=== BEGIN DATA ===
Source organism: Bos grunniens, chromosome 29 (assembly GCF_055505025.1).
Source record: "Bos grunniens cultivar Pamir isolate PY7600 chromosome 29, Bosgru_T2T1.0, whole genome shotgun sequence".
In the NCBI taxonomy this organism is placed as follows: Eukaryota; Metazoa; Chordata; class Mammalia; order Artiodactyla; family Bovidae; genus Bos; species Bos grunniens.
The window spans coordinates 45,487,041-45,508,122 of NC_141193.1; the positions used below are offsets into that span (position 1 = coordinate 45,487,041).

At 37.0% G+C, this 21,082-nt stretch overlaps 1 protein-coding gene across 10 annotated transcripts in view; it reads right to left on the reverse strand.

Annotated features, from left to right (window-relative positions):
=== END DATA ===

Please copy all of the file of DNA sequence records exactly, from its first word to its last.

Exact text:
Source organism: Bos grunniens, chromosome 29 (assembly GCF_055505025.1).
Source record: "Bos grunniens cultivar Pamir isolate PY7600 chromosome 29, Bosgru_T2T1.0, whole genome shotgun sequence".
In the NCBI taxonomy this organism is placed as follows: Eukaryota; Metazoa; Chordata; class Mammalia; order Artiodactyla; family Bovidae; genus Bos; species Bos grunniens.
The window spans coordinates 45,487,041-45,508,122 of NC_141193.1; the positions used below are offsets into that span (position 1 = coordinate 45,487,041).

At 37.0% G+C, this 21,082-nt stretch overlaps 1 protein-coding gene across 10 annotated transcripts in view; it reads right to left on the reverse strand.

Annotated features, from left to right (window-relative positions):